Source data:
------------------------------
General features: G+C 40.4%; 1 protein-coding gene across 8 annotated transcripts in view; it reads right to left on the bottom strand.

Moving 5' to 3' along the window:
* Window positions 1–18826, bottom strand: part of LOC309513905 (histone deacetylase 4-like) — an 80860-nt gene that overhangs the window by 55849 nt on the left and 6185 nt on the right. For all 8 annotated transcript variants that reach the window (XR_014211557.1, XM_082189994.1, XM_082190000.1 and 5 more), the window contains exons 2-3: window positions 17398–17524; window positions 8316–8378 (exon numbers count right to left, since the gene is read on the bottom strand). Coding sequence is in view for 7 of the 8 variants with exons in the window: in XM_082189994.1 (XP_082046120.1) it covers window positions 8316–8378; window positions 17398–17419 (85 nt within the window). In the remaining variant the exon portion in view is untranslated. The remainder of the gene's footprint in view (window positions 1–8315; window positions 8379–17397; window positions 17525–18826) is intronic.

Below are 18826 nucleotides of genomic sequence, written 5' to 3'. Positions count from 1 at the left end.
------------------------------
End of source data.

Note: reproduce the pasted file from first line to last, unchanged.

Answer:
General features: G+C 40.4%; 1 protein-coding gene across 8 annotated transcripts in view; it reads right to left on the bottom strand.

Moving 5' to 3' along the window:
* Window positions 1–18826, bottom strand: part of LOC309513905 (histone deacetylase 4-like) — an 80860-nt gene that overhangs the window by 55849 nt on the left and 6185 nt on the right. For all 8 annotated transcript variants that reach the window (XR_014211557.1, XM_082189994.1, XM_082190000.1 and 5 more), the window contains exons 2-3: window positions 17398–17524; window positions 8316–8378 (exon numbers count right to left, since the gene is read on the bottom strand). Coding sequence is in view for 7 of the 8 variants with exons in the window: in XM_082189994.1 (XP_082046120.1) it covers window positions 8316–8378; window positions 17398–17419 (85 nt within the window). In the remaining variant the exon portion in view is untranslated. The remainder of the gene's footprint in view (window positions 1–8315; window positions 8379–17397; window positions 17525–18826) is intronic.

Below are 18826 nucleotides of genomic sequence, written 5' to 3'. Positions count from 1 at the left end.